The Flooded Forest
We left Manaus and headed up the Rio Negro, stopping several times a day to moor the boat and take canoe excursions. Here the Dorinha is moored for the night in the endless vast basin of the Amazon (drone photo courtesy of Mary Zuschlag).
The forest is flooded this time of year, just after the rainy season, making it an ideal time to visit, because you are floating up near the canopy, where many of the birds and animals live.
Floating through the flooded forest
The stable wooden canoes could maneuver through pretty dense vegetation.
Josenias, age 33, canoe guide, wildlife spotter, boat pilot, patient teacher of Portuguese. He has worked on the boat for six years and loves his job.
Majestic buttressed ceiba (giant kapok) tree soars into the sky.
When in flood, the river becomes a series of magical canals.
Victoria amazonica is the second-largest waterlily in the world, and is native to the shallow waters of the Amazon River basin. The pads can grow up to 10 feet in diameter.
Strangler figs start out as vines that climb a tree, and eventually get so big they strangle the host tree and become free-standing trees themselves.
We occasionally went walking where there was higher ground.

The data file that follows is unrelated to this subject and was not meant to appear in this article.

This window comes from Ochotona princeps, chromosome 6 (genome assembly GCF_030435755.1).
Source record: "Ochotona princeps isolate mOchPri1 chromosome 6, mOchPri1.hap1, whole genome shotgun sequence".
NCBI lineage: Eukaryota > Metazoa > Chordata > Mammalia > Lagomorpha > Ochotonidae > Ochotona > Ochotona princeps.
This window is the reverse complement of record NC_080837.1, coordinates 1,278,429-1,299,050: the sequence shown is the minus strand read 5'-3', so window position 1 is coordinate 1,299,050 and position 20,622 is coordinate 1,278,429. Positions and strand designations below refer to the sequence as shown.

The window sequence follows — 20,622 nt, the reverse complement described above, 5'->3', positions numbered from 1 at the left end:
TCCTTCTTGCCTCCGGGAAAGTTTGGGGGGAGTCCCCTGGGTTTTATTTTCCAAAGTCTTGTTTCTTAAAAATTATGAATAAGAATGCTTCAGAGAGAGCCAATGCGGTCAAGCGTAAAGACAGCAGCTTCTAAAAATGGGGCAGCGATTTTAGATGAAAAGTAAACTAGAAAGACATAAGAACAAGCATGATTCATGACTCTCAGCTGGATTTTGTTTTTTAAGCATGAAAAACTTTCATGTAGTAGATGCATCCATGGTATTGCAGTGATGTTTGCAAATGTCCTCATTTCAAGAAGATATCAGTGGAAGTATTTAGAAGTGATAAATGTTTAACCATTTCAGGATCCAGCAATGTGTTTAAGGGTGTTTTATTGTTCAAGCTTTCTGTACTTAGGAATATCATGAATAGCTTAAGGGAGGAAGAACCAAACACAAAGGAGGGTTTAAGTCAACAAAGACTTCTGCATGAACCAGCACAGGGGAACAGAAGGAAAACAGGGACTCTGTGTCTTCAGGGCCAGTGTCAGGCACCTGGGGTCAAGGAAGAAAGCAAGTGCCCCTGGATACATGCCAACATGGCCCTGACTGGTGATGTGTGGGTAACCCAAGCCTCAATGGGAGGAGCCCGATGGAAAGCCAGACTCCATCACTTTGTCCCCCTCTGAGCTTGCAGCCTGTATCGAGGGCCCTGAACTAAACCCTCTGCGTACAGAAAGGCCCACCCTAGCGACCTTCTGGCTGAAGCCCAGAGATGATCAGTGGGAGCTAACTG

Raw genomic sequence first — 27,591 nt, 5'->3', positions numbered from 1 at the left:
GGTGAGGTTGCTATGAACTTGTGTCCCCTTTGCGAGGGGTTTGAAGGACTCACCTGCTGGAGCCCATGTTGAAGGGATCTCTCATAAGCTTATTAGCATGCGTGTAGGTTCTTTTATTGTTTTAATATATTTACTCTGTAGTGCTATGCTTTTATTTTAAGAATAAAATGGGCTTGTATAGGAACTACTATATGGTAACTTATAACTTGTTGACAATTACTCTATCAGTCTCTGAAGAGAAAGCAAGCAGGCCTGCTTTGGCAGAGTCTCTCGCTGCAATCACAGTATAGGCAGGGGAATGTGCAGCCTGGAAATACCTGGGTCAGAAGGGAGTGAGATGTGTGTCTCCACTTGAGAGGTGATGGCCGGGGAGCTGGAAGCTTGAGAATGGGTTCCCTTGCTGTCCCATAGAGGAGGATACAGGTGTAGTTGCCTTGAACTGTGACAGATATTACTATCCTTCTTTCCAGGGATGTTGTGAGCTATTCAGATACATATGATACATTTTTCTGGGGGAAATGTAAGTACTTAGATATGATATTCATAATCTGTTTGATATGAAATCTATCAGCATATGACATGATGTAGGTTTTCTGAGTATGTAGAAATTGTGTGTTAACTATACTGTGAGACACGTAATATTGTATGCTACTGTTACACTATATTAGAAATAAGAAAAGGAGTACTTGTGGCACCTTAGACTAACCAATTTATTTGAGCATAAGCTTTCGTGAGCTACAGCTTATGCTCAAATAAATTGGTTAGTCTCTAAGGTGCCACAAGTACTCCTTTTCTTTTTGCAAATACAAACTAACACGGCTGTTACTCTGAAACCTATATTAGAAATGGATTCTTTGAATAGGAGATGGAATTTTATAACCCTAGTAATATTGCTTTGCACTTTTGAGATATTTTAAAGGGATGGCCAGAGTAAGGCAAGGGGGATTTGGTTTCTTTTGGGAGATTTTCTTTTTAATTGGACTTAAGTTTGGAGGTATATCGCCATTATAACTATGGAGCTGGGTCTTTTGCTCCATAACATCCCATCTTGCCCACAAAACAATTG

This shelf fungus was about four feet wide, and contained a whole miniature world of plants and critters.
Swimming in the Rio Aturia. The golden reddish color of the water is caused by dissolved organic matter, which also makes the water acidic. Mosquito larvae don't tolerate acidity, and there are almost no mosquitoes in the region.
This riffle becomes a waterfall when the river level drops.
The crew heated chicken and rice soup over a fire for a picnic lunch. They also served pineapple roasted in the coals, and guava jelly with cream (yum).
We saw many rainbows.
Sunrises and sunsets were spectacular.
Swimming in the warm water of the Rio Negro was the perfect way to cool off in the afternoon. (In general it is safe to swim, but our guides knew what areas to avoid.)
Sloths, iguanas, monkeys, tarantulas, caiman, dolphins, bats, and snakes! (I saw boas in the trees but was not able to get a picture.)
Brown-throated three-toed sloth
Two-toed sloths are larger than three-toed sloths, and move a bit faster.
Some of the group went fishing and caught these piranha (the larger ones are about 6" long). Bony but tasty.
Piranha have sharp teeth! But they very rarely use them to bite people.
Janet holding a baby caiman. They are the smaller cousin of the crocodile, reaching up to six feet in length. We saw lots of little ones, but no big ones.
Capuchin monkey, about the size of a housecat.
Tarantulas live in palm trees and come out at night to eat insects and cockroaches.
The Amazon river dolphin (Inia geoffrensis), also known as the boto ("bootoo"), or pink dolphin, is a species of toothed whale only found in South America. They are the largest freshwater dolphin in the world, up to nine feet long and 400 pounds. They have a dorsal ridge instead of a fin, enabling them to more easily navigate the shallow waters and underwater obstructions of flooded forests.